The more we can break down those assumptions and stereotypes, the better. That a huge part of that is creating platforms for people with disabilities to voice their own lived experiences—to advocate for themselves—seems obvious to me. I do wonder, though, if these movements politicize the personal. If, on some level, they sacrifice the idea that relationships are complex, that we can express care without being caretakers.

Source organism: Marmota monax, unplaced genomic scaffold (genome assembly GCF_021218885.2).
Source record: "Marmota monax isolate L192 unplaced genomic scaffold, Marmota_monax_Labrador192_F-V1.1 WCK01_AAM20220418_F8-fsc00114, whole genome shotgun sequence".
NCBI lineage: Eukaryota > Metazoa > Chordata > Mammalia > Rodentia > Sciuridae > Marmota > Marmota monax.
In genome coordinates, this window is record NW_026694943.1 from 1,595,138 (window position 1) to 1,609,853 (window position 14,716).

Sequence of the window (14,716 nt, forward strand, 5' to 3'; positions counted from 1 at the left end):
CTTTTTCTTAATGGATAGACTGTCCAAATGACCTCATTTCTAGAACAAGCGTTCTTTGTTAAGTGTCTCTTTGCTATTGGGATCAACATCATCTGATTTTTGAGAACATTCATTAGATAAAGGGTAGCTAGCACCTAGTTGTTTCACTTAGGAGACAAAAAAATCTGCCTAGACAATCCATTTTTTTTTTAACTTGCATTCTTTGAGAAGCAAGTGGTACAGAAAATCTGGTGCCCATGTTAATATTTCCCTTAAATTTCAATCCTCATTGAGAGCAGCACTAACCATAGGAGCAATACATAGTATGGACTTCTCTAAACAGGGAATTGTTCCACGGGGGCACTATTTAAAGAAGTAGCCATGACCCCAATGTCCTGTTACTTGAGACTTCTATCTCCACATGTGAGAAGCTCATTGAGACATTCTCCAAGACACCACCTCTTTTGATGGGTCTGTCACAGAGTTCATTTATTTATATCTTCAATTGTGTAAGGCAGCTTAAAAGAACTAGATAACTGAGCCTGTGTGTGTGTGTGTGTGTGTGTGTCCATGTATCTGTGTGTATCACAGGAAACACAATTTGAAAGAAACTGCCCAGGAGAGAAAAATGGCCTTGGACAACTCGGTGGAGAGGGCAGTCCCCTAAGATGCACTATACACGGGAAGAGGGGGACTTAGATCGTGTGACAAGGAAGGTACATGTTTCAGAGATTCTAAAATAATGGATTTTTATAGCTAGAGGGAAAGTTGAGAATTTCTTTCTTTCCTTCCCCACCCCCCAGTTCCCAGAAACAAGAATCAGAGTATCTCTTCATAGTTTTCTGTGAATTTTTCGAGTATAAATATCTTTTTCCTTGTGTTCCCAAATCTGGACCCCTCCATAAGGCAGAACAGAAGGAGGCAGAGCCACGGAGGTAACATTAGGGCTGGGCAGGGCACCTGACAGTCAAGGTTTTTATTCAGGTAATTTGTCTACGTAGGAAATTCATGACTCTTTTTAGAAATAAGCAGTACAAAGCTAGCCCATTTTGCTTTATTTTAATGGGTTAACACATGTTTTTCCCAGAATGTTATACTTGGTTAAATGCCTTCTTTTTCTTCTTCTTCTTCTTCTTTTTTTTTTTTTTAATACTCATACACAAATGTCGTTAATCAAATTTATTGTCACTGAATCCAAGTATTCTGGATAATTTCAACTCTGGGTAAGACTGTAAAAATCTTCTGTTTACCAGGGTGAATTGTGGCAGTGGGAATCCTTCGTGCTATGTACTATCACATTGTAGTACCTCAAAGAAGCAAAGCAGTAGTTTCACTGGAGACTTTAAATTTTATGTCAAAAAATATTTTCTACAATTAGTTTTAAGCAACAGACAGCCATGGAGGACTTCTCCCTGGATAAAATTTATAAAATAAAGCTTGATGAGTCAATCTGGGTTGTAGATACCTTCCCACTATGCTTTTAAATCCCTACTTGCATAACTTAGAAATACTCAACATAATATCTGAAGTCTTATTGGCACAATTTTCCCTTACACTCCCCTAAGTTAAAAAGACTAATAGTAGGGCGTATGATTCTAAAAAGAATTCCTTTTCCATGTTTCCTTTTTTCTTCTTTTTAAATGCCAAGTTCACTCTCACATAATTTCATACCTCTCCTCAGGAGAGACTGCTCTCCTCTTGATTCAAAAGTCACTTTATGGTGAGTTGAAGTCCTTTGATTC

The word caregiver has interesting origins. It started out as caretaker—a word that seems to accept the countless ways caring can take from a person. I know it’s more likely a nod to the idea of “taking care of,” but there’s something to be said for the way the word doesn’t hide. It was first included in the Oxford English Dictionary in the mid-19th century as “one who takes care of a thing, place, or person; one put in charge of anything.” The first recorded use was in 1858 to describe a mother who acted as a nurse to her daughter and a “servant” to her husband, allowing us to guess at the word’s knotted beginnings of self-sacrifice, duty and expectation. The word caregiver waited a century to make its way into the vernacular, arriving in the mid-1960s via the U.S. book The Meaning of Mental Illness to Caregivers and Mental Health Agents. The definition: “a person, typically either a professional or close relative, who looks after a child, elderly person, invalid, etc.” (Now the OED uses the word “disabled,” but not much else about the entry has shifted.)